The general policy of the West was to adopt its policy as a model for developing countries which necessitate the diplomatic overtures currently being championed by USA to Africa over legal recognition of homosexuality. Consistently with this policy, there was a conscious or subconscious omission to take cognizance of “outside features”. Everything that was not Western was “outside” and uncivilized. Thus the range of enormous pre-colonial human experiences as well as the native institutional facts that distinguished Africa and Africans as the “the cradle of civilization”, were given scant recognition, if at all.

Rather the colonialists were committed to making the Blackman believe that he has never been responsible for anything, at all, of worth, not even for what is to be found right in his own house and home. In this way, it is easy to bring about the abandonment and renunciation of all national aspirations on the part of those who are wavering, and the reflexes of subordination are reinforced in those who have already been alienated. This explains the promotion of secularism in Nigeria which is antithetical to our multi-religious understanding of over 250 ethnic identities.

Shari’ah, as one of the fundamental culture of over 80 million Nigerian Muslims, is an Islamic legal system that covers both the temporal and divine rulings of every facet of human endeavour. The spread of Islam which is accompanied with the adoption of Shari’ah in Nigeria dated back to the eleventh century when it first appeared in Borno in the northeast of the country. The first Muslim king Hume Jilmi in the Kanem Bornu Empire (1085 – 1097 CE) acquired Quranic knowledge and the contents of other Islamic literatures. Hume’s son, Dunama I (1097-1150 C.E) was also interested in learning Islam.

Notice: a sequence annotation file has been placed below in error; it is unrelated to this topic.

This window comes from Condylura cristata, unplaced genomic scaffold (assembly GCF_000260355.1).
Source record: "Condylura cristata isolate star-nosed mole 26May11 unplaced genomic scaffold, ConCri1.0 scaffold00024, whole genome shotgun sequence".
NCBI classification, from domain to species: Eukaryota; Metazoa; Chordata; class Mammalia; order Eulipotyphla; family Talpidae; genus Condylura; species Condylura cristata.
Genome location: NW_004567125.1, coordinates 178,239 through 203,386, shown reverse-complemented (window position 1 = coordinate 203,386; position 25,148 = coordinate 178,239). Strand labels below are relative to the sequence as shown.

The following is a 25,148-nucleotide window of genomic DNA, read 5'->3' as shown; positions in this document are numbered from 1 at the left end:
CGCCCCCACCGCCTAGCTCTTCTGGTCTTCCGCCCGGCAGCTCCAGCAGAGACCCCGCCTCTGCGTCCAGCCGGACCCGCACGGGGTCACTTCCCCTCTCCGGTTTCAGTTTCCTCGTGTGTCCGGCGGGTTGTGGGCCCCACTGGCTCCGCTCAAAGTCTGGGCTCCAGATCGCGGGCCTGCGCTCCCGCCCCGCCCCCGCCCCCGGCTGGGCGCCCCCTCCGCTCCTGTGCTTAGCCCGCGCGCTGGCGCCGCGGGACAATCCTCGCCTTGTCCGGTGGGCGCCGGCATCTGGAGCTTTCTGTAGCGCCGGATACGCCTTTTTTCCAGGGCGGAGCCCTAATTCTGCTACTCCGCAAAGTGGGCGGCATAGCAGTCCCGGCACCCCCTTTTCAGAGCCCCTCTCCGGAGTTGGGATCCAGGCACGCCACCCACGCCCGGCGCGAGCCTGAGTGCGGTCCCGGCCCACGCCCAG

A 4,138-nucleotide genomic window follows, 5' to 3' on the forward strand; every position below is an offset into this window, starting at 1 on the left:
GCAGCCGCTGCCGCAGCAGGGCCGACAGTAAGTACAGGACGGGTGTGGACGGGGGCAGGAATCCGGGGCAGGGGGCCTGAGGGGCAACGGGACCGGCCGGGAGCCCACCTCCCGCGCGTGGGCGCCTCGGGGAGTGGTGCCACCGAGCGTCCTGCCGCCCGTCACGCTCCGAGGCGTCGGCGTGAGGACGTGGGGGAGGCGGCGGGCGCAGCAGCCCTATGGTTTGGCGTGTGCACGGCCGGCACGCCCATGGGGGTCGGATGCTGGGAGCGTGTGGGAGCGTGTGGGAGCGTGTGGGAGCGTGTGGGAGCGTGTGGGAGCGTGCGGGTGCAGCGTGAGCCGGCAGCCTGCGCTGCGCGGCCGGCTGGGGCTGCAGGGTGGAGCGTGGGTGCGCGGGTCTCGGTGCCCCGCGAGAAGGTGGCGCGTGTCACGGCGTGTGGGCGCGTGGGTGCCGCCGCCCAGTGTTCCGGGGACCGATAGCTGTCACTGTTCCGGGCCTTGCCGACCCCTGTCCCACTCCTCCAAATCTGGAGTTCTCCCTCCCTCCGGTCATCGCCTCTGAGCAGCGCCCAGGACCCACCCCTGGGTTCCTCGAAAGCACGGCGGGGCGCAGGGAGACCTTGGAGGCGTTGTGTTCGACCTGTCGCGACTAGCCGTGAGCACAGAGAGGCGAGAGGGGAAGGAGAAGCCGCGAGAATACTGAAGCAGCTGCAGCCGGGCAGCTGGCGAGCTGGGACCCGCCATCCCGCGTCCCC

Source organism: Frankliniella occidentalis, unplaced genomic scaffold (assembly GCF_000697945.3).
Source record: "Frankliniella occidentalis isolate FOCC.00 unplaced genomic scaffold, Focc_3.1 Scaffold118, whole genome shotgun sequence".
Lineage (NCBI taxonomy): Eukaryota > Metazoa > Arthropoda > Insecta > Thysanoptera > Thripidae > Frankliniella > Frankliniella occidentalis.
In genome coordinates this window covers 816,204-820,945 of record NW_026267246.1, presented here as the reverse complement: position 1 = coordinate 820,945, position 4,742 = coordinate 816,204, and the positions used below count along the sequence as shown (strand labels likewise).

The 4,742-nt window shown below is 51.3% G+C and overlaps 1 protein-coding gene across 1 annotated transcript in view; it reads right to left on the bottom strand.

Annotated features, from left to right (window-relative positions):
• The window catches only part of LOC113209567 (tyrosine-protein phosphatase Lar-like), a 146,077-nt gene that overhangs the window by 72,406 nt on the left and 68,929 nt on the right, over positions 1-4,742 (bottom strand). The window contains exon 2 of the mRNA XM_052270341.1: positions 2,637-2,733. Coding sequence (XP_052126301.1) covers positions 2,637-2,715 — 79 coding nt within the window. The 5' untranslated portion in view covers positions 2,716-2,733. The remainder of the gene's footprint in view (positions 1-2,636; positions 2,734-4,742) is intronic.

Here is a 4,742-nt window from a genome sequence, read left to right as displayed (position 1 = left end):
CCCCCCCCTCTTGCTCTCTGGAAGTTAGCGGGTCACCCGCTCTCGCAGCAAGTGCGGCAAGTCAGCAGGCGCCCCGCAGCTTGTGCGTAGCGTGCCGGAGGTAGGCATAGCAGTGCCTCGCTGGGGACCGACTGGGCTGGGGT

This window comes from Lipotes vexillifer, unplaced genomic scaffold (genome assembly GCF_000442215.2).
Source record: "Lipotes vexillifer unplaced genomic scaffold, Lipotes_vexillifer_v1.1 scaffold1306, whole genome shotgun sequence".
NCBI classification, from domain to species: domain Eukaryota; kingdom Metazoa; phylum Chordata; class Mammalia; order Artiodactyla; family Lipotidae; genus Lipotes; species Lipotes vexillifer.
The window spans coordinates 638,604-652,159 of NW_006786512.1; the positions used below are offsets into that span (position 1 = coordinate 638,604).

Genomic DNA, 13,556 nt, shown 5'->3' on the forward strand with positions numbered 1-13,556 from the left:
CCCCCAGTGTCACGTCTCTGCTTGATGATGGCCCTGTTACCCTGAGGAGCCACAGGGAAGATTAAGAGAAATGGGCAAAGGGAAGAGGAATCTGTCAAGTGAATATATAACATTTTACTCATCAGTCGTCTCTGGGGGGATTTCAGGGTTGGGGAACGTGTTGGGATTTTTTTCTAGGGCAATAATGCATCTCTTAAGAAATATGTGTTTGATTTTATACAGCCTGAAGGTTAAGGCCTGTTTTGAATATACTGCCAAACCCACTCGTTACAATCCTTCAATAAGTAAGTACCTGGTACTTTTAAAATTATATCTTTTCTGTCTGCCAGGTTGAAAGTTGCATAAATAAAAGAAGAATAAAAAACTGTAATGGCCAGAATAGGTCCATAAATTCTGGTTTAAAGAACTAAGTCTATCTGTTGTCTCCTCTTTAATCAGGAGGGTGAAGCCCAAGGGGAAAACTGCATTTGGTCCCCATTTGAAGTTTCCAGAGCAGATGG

It is also on record that Imam Abdullah Dilii bn Bukuru taught Mabradu Ibn Salma, the son of the then ruler of Kanem Bornu, Mai Salma (1194-1221C.E) from about a hundred and fifty books. Thus, Shari’ah became a legal system of jurisdiction with the adoption of Islam in Kanem Bornu Empire. Again, Mai Idris Alooma (1570-1602) of the Kanem Bornu Empire also introduced Shari’ah in his empire and made Islam the state’s religion.This development showed that Islam cannot be divorced from Shari’ah and vice-verse.

It is very significant to note here that, centuries prior to the advent of British colonialism in Nigeria in 1842, the area presently known as Northern Nigeria had her own formalized administrative institutions under the Islamic legal system. Islam is a total way of life. It stipulates the rights due to God from Muslims, the rights of their fellow beings, and that of adherents of other faiths.